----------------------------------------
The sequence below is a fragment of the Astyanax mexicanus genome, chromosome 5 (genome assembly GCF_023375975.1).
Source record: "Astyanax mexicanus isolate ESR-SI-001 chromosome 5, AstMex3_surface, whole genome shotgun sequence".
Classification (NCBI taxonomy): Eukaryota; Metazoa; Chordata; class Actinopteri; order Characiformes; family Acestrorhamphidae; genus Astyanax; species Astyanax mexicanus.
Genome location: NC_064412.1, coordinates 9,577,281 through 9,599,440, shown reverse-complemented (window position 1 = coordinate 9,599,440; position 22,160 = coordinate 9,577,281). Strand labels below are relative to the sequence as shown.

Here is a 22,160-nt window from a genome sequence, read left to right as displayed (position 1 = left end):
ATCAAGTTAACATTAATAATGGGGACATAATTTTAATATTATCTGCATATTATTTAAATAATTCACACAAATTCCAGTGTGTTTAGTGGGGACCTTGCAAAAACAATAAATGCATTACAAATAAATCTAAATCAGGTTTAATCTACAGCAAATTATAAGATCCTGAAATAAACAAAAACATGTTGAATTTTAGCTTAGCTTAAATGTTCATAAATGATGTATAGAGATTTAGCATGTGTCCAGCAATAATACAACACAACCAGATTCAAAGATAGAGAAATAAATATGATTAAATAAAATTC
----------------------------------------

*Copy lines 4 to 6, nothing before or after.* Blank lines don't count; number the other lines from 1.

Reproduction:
Genome location: NC_064412.1, coordinates 9,577,281 through 9,599,440, shown reverse-complemented (window position 1 = coordinate 9,599,440; position 22,160 = coordinate 9,577,281). Strand labels below are relative to the sequence as shown.

Here is a 22,160-nt window from a genome sequence, read left to right as displayed (position 1 = left end):
ATCAAGTTAACATTAATAATGGGGACATAATTTTAATATTATCTGCATATTATTTAAATAATTCACACAAATTCCAGTGTGTTTAGTGGGGACCTTGCAAAAACAATAAATGCATTACAAATAAATCTAAATCAGGTTTAATCTACAGCAAATTATAAGATCCTGAAATAAACAAAAACATGTTGAATTTTAGCTTAGCTTAAATGTTCATAAATGATGTATAGAGATTTAGCATGTGTCCAGCAATAATACAACACAACCAGATTCAAAGATAGAGAAATAAATATGATTAAATAAAATTC